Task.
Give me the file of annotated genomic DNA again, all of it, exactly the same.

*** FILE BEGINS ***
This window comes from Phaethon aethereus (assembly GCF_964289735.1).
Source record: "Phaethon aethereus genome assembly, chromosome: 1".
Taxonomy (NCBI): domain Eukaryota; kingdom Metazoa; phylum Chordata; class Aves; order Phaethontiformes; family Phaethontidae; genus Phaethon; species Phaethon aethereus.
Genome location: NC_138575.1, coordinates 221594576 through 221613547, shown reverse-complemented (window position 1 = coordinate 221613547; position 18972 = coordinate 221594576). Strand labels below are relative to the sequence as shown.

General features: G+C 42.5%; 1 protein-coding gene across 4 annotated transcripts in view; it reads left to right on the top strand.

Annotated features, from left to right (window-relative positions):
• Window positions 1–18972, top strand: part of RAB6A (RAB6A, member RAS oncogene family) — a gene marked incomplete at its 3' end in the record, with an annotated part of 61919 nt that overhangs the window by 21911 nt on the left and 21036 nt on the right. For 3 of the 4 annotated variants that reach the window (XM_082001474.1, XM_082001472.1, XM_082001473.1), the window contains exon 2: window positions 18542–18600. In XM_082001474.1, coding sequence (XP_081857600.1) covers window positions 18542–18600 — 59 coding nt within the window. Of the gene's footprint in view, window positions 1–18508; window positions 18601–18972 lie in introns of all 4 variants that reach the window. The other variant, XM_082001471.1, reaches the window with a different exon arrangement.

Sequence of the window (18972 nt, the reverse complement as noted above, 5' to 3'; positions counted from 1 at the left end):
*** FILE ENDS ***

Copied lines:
This window comes from Phaethon aethereus (assembly GCF_964289735.1).
Source record: "Phaethon aethereus genome assembly, chromosome: 1".
Taxonomy (NCBI): domain Eukaryota; kingdom Metazoa; phylum Chordata; class Aves; order Phaethontiformes; family Phaethontidae; genus Phaethon; species Phaethon aethereus.
Genome location: NC_138575.1, coordinates 221594576 through 221613547, shown reverse-complemented (window position 1 = coordinate 221613547; position 18972 = coordinate 221594576). Strand labels below are relative to the sequence as shown.

General features: G+C 42.5%; 1 protein-coding gene across 4 annotated transcripts in view; it reads left to right on the top strand.

Annotated features, from left to right (window-relative positions):
• Window positions 1–18972, top strand: part of RAB6A (RAB6A, member RAS oncogene family) — a gene marked incomplete at its 3' end in the record, with an annotated part of 61919 nt that overhangs the window by 21911 nt on the left and 21036 nt on the right. For 3 of the 4 annotated variants that reach the window (XM_082001474.1, XM_082001472.1, XM_082001473.1), the window contains exon 2: window positions 18542–18600. In XM_082001474.1, coding sequence (XP_081857600.1) covers window positions 18542–18600 — 59 coding nt within the window. Of the gene's footprint in view, window positions 1–18508; window positions 18601–18972 lie in introns of all 4 variants that reach the window. The other variant, XM_082001471.1, reaches the window with a different exon arrangement.

Sequence of the window (18972 nt, the reverse complement as noted above, 5' to 3'; positions counted from 1 at the left end):